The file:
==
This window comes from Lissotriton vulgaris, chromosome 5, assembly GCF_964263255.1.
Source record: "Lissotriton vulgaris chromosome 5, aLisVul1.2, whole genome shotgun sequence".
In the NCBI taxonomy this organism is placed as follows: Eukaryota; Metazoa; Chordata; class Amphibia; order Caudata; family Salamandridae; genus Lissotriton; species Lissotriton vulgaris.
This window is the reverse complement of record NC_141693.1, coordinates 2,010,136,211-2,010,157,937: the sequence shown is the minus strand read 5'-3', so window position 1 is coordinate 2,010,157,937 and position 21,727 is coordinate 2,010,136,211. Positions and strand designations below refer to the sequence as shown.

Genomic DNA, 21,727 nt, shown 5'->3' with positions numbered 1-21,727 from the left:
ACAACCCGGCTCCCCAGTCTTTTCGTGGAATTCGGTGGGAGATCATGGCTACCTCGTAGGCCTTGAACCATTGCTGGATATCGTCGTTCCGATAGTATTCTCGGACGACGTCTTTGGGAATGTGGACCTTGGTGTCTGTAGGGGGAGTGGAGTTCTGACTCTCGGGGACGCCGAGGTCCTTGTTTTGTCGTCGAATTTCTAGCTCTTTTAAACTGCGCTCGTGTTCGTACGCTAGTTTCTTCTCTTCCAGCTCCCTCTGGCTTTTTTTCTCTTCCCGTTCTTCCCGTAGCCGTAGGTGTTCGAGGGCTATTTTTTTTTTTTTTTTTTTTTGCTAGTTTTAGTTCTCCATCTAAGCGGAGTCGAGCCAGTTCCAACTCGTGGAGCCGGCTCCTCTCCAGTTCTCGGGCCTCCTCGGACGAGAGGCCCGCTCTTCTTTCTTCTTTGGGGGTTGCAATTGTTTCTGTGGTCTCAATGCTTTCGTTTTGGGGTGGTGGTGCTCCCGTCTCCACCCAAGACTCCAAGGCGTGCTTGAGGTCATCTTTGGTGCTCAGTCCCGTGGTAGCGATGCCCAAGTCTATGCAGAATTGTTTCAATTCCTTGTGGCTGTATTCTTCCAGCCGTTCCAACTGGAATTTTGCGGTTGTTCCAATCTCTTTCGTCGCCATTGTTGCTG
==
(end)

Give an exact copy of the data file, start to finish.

This window comes from Lissotriton vulgaris, chromosome 5, assembly GCF_964263255.1.
Source record: "Lissotriton vulgaris chromosome 5, aLisVul1.2, whole genome shotgun sequence".
In the NCBI taxonomy this organism is placed as follows: Eukaryota; Metazoa; Chordata; class Amphibia; order Caudata; family Salamandridae; genus Lissotriton; species Lissotriton vulgaris.
This window is the reverse complement of record NC_141693.1, coordinates 2,010,136,211-2,010,157,937: the sequence shown is the minus strand read 5'-3', so window position 1 is coordinate 2,010,157,937 and position 21,727 is coordinate 2,010,136,211. Positions and strand designations below refer to the sequence as shown.

Genomic DNA, 21,727 nt, shown 5'->3' with positions numbered 1-21,727 from the left:
ACAACCCGGCTCCCCAGTCTTTTCGTGGAATTCGGTGGGAGATCATGGCTACCTCGTAGGCCTTGAACCATTGCTGGATATCGTCGTTCCGATAGTATTCTCGGACGACGTCTTTGGGAATGTGGACCTTGGTGTCTGTAGGGGGAGTGGAGTTCTGACTCTCGGGGACGCCGAGGTCCTTGTTTTGTCGTCGAATTTCTAGCTCTTTTAAACTGCGCTCGTGTTCGTACGCTAGTTTCTTCTCTTCCAGCTCCCTCTGGCTTTTTTTCTCTTCCCGTTCTTCCCGTAGCCGTAGGTGTTCGAGGGCTATTTTTTTTTTTTTTTTTTTTTGCTAGTTTTAGTTCTCCATCTAAGCGGAGTCGAGCCAGTTCCAACTCGTGGAGCCGGCTCCTCTCCAGTTCTCGGGCCTCCTCGGACGAGAGGCCCGCTCTTCTTTCTTCTTTGGGGGTTGCAATTGTTTCTGTGGTCTCAATGCTTTCGTTTTGGGGTGGTGGTGCTCCCGTCTCCACCCAAGACTCCAAGGCGTGCTTGAGGTCATCTTTGGTGCTCAGTCCCGTGGTAGCGATGCCCAAGTCTATGCAGAATTGTTTCAATTCCTTGTGGCTGTATTCTTCCAGCCGTTCCAACTGGAATTTTGCGGTTGTTCCAATCTCTTTCGTCGCCATTGTTGCTG